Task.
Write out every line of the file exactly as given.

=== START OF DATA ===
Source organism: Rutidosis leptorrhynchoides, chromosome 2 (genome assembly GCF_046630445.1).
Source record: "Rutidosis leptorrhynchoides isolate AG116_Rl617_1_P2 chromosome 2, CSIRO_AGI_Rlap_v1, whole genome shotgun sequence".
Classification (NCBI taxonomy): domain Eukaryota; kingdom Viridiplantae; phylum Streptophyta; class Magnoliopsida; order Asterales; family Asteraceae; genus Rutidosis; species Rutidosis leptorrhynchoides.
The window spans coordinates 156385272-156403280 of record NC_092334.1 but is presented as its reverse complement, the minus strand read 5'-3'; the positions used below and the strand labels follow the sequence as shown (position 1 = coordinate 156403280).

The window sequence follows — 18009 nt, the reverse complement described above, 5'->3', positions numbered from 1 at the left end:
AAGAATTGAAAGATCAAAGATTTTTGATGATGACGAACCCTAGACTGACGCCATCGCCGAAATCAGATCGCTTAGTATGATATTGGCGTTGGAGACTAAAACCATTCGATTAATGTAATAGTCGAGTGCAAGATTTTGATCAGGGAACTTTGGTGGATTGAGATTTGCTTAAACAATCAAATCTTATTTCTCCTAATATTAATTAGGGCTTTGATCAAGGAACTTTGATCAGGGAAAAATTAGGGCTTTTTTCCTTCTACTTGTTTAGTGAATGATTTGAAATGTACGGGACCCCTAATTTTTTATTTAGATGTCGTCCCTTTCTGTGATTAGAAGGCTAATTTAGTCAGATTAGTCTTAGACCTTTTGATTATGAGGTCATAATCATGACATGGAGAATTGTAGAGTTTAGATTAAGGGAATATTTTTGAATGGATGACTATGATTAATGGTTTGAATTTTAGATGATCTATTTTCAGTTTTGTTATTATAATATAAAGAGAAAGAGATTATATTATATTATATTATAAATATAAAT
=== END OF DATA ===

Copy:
Source organism: Rutidosis leptorrhynchoides, chromosome 2 (genome assembly GCF_046630445.1).
Source record: "Rutidosis leptorrhynchoides isolate AG116_Rl617_1_P2 chromosome 2, CSIRO_AGI_Rlap_v1, whole genome shotgun sequence".
Classification (NCBI taxonomy): domain Eukaryota; kingdom Viridiplantae; phylum Streptophyta; class Magnoliopsida; order Asterales; family Asteraceae; genus Rutidosis; species Rutidosis leptorrhynchoides.
The window spans coordinates 156385272-156403280 of record NC_092334.1 but is presented as its reverse complement, the minus strand read 5'-3'; the positions used below and the strand labels follow the sequence as shown (position 1 = coordinate 156403280).

The window sequence follows — 18009 nt, the reverse complement described above, 5'->3', positions numbered from 1 at the left end:
AAGAATTGAAAGATCAAAGATTTTTGATGATGACGAACCCTAGACTGACGCCATCGCCGAAATCAGATCGCTTAGTATGATATTGGCGTTGGAGACTAAAACCATTCGATTAATGTAATAGTCGAGTGCAAGATTTTGATCAGGGAACTTTGGTGGATTGAGATTTGCTTAAACAATCAAATCTTATTTCTCCTAATATTAATTAGGGCTTTGATCAAGGAACTTTGATCAGGGAAAAATTAGGGCTTTTTTCCTTCTACTTGTTTAGTGAATGATTTGAAATGTACGGGACCCCTAATTTTTTATTTAGATGTCGTCCCTTTCTGTGATTAGAAGGCTAATTTAGTCAGATTAGTCTTAGACCTTTTGATTATGAGGTCATAATCATGACATGGAGAATTGTAGAGTTTAGATTAAGGGAATATTTTTGAATGGATGACTATGATTAATGGTTTGAATTTTAGATGATCTATTTTCAGTTTTGTTATTATAATATAAAGAGAAAGAGATTATATTATATTATATTATAAATATAAAT